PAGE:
this stance (Hyland, 2008:9). A course designers stance has obvious implications
Akincioglu / EAP: An EGAP Course %
for the way teaching is organised (Hyland and Hamp-Lyons, 2002) and the training
EAP teachers need in order to perform their roles effectively.
In order to determine which approach is more suitable, we must look more
closely at ESAP and EGAP advantages and disadvantages. Hyland (2006:10-13)
states that an advantage of EGAP courses is that they help students with limited
English proficiency develop a set of language forms/skills that are transferrable
across disciplines which acts as a good base for them to begin tackling more subject
specific language/skills. Another important advantage is that EGAP courses may be
considered more practical as they tend to be less complicated in terms of course
design as they focus on and teach pre-determined core academic forms/skills.
Furthermore, it is easier to train EAP teachers to teach such courses as they do not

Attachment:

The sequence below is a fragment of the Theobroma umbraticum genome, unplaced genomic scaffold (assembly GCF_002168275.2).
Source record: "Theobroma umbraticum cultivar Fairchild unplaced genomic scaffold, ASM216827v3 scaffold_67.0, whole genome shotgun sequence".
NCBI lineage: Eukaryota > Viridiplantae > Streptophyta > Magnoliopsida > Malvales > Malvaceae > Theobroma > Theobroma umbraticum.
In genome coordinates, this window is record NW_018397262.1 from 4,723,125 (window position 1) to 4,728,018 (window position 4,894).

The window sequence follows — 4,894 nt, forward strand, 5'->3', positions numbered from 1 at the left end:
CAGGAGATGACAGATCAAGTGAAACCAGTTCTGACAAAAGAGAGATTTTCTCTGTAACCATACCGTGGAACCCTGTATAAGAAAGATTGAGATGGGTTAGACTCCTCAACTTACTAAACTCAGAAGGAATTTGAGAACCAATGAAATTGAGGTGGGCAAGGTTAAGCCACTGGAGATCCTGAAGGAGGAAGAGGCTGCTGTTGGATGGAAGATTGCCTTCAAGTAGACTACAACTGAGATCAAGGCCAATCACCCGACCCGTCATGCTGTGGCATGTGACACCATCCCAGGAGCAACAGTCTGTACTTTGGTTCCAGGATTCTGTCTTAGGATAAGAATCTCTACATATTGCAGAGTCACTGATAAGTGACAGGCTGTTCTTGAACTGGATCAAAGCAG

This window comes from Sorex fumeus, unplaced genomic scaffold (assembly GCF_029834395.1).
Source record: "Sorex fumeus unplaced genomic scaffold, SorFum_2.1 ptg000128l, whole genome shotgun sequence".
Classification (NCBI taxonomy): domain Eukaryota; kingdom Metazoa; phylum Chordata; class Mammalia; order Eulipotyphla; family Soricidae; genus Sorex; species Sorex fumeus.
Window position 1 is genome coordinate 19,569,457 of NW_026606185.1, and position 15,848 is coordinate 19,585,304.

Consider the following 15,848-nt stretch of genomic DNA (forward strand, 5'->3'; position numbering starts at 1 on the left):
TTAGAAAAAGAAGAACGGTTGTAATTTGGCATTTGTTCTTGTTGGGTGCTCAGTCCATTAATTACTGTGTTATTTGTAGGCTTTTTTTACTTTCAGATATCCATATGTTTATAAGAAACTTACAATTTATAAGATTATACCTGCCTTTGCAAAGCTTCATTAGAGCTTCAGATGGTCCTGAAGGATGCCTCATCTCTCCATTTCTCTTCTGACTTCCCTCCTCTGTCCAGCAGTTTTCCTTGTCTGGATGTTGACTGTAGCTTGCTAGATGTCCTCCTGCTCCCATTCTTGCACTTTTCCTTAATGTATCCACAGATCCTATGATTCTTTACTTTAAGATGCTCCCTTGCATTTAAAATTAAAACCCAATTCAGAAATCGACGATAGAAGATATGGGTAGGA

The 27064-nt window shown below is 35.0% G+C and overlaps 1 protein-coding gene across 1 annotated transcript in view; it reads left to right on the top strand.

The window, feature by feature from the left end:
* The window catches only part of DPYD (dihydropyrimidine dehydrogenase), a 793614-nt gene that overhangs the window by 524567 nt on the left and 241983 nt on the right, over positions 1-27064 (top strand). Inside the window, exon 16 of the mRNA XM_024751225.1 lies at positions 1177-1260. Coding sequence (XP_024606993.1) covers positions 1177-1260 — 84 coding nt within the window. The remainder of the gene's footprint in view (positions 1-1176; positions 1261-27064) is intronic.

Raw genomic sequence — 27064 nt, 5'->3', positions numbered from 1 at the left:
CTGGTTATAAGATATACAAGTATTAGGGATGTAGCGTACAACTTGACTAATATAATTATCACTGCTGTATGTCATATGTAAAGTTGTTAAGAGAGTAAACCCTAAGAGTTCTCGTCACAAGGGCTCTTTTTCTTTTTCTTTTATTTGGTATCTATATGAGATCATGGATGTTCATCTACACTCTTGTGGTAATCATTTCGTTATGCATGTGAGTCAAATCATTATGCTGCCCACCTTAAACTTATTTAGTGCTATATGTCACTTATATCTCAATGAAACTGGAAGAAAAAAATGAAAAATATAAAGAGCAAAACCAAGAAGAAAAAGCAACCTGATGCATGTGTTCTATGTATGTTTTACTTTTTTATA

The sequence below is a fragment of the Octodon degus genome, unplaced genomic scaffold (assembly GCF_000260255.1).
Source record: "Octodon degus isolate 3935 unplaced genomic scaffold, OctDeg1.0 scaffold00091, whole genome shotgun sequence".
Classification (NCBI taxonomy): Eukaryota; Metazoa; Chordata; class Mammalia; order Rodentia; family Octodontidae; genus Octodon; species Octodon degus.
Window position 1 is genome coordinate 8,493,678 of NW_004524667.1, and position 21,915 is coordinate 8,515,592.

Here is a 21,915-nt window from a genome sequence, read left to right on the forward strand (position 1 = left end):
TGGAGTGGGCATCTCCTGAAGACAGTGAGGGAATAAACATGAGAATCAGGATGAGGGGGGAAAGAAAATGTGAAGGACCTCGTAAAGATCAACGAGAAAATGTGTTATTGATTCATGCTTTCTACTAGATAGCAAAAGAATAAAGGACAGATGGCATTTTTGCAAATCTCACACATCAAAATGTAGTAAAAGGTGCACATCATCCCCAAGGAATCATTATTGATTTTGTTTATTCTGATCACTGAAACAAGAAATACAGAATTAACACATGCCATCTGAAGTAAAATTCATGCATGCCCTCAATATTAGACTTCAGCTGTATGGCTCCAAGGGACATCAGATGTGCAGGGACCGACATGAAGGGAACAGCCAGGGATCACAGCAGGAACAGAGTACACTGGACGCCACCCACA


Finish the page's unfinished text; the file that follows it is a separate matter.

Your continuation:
need a high degree of subject-specialist knowledge. However, this holistic approach
can also turn in to a disadvantage, especially when learners aim to go into
disciplines such as medicine, history, engineering etc. that do not share much in
common in terms of commonly shared language skills and academic conventions
(ibid.).
Despite the practicality of EGAP courses, today ESAP tends to be preferred
due to the notion that EAP teachers cannot rely on subject specialists to teach
discipline-specific literacy skills, as they are not trained to do so (ibid.). One
important advantage of this approach is that ESAP courses aim to equip learners
with subject-specific language skills and academic literacies that will be of great use
when they start their studies. Whilst this is a great advantage, in practical terms, it
may not be possible to organise EAP courses for specific disciplines due to the
constraints of the course centres (Lynch, 2001). Another disadvantage is that ESAP
approaches require EAP teachers to have subject-specific knowledge. Training EAP
Akincioglu / EAP: An EGAP Course &
teachers to conform to these qualities poses a great challenge for the teacher
training programs as they need to train teachers who either have specialist-
knowledge in a variety of disciplines, which is a formidable target to achieve, or have